“The idea that some lives matter less is the root of all that is wrong with the world.” –Paul Farmer
Jennifer Mokos is an interdisciplinary community geographer interested in relationships between knowledge production, culture, and the environment. Her work addresses political and ethical issues related to equity and the environment, spatial and epistemic justice, and social health. Dr. Mokos earned a Ph.D. in Community, Research, and Action from Vanderbilt University and a Masters in Natural History and Environmental Interpretation from the SUNY College of Environmental Science and Forestry. Her current book project, Restoration as Removal: Homelessness, Ecology, and the Struggle for Change interrogates the boundary between human health and landscape health through ethnographic research on the ecological restoration of rivers in Southern California that have been sites of long-term homeless encampments.
Dr. Mokos’ second research project, “Flooded Afterlives,” (in collaboration with Jaime McCauley, CCU Sociology) is a multi-sited ethnographic and community-engaged study of the cultural dimensions of climate change. The project combines faculty and student research, co-curricular activities, and community partnerships to document ongoing (often unmet) needs and chronic stressors experienced by people in places made vulnerable by the threat of rising waters and more frequent and intense storms.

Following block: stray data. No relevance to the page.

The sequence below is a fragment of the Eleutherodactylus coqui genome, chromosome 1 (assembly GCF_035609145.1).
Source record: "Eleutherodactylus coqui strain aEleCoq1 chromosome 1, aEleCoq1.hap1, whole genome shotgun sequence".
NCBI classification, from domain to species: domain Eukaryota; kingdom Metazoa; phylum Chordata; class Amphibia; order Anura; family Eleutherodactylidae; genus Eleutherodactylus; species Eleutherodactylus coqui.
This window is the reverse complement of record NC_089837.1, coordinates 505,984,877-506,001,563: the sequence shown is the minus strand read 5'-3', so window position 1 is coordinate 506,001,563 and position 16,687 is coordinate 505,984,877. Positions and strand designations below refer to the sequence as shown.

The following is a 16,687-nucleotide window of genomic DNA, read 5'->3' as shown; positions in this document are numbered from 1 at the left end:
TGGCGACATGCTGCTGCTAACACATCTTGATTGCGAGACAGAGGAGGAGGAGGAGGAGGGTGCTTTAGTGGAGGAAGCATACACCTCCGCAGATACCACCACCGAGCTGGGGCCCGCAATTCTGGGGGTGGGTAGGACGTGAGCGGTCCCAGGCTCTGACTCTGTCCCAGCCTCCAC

Dr. Mokos’ scholarly work has been published in multiple venues, including Geoforum, Medicine Anthropology Theory, and GeoJournal, and her research has been generously supported by the American Association of University Women (AAUW), the National Science Foundation (NSF), and the National Endowment for the Humanities (NEH).
Critical Thinking, Water & Women, Feminist Technology Studies, Ethnographic & Community-engaged Research Methods
Political Ecology of Health, Cultural Politics of Science & Nature, Housing & Homelessness, Flooding, Community Geography, Ethnographic and Participatory Research Methods